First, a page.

It’s reminiscent, some business leaders say, of the beginning of West Tampa’s first renaissance.

“This has happened before, about 80 years ago,” says Hudson of the West Tampa Chamber of Commerce. 

It’s not just the business climate that’s improving. 

In terms of income levels of residents, West Tampa is changing, according to Eagan of the planning commission. About 1,700 residents of North Boulevard Homes and Presbyterian Village, low-income housing developments, near I-275 and the Hillsborough River, have been relocated in the past year and a half, and buildings demolished. 

The area will be the site of a new development called West River. McCormack Baron Salazar, a St. Louis-based urban planning firm, has been hired to create a master plan for the area. North Boulevard Homes was built in 1941 and was long considered one of the most dangerous parts of Tampa.

Even though that particular part of West Tampa has been especially poverty-stricken, with more than 40 percent of the voting precinct below the poverty level, there are some stable neighborhoods within that section. In fact, just a few years ago, Eagan says, neighborhood residents held a meeting with governmental officials and representatives of the University of Tampa to complain about the behavior of UT students living in university-owned housing on their streets. The complaints ranged from general rowdiness to vomiting and public nudity. UT officials promised to expel students who disrespected the neighborhood.

Those couple of blocks were among the city's poorest, Eagan says, but it was a neighborhood that residents cared about and took pride in.

And that's not the only neighborhood in which West Tampa is seeing new homes being built. 

This is West Tampa!

Domain Homes, a Georgia homebuilder that began building in South Tampa years ago, where its offices are still located, has lately turned more of its attention to West Tampa. Domain is building on vacant lots or replacing older homes that are being torn down, offering home buyers the option to select a design resembling Tampa's historic shotgun homes. Domain’s homes are in the $250,000-$600,000 range.

Tim Terpening of Domain says a lot of his company’s customers don’t start out considering West Tampa. They soon realize they can get much more home for their money in West Tampa.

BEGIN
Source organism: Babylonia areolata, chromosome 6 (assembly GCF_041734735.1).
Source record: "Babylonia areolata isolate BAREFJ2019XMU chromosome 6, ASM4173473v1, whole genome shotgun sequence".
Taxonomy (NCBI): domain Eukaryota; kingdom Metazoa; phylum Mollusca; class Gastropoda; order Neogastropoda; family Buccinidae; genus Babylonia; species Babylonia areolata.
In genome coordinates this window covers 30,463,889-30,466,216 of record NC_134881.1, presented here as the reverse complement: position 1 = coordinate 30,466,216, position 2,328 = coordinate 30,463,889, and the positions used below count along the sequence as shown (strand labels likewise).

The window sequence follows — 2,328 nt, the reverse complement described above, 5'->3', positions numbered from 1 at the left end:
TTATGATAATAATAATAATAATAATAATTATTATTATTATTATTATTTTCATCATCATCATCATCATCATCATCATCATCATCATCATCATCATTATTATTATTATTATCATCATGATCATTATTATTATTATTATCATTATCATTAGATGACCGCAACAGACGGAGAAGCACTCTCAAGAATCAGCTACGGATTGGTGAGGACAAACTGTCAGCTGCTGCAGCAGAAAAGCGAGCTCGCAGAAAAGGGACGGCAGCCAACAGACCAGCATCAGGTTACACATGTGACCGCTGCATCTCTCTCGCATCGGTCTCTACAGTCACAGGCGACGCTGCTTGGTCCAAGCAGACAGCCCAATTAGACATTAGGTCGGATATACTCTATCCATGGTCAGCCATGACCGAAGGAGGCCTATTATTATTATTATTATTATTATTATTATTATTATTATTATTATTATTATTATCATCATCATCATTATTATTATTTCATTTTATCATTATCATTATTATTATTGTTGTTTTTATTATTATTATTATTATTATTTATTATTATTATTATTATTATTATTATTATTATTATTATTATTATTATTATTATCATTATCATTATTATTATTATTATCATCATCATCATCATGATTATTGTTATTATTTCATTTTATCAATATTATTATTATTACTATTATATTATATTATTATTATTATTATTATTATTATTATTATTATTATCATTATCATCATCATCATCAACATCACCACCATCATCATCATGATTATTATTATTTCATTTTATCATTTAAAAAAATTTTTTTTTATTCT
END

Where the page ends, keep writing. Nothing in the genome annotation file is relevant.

“We get calls from people who want to build in South Tampa,” he says, “but they have a West Tampa budget.”

Besides being more affordable than Hyde Park, Beach Park, Palma Ceia and many other South Tampa neighborhoods, West Tampa’s location makes it more convenient for commuting. Interstate-275 makes points east and west easily accessible, but at high-traffic times of day, surface streets allow residents to bypass congestion when they need to get downtown or to the airport. Dale Mabry Highway, North Boulevard and Armenia, Howard and Rome avenues offer easy routes to other parts of Tampa.

In addition to location, Terpening says, West Tampa has a level of neighborhood pride that he hasn't seen in some other Tampa neighborhoods.

Not long ago, Terpening says as an example, he was talking to some people near the University of Tampa. He casually referred to the area as “North Hyde Park.” Hyde Park, a couple miles to the south, is one of Tampa’s premiere neighborhoods, but the reference made a West Tampa man slightly indignant.

"This isn't Hyde Park," he said. "This is West Tampa."

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Read more articles by Marty Clear.

Marty Clear has been writing for various publications in the Tampa Bay area for more than 40 years, mostly covering the performing arts. He studied journalism at the University of South Florida and works nights at downtown Tampa’s legendary Hub bar. He goes to theater, dance and opera every chance he gets (in other words, any time he can afford it or he can cop a free ticket). He used to own a record store/ live music venue in Ybor City called Blue Chair. The first thing you may notice about him is that he’s 6’7”, and to answer your question, no, he doesn’t play basketball. He writes about West Tampa and other topics for 83 Degrees. Follow him on Twitter @martinclear.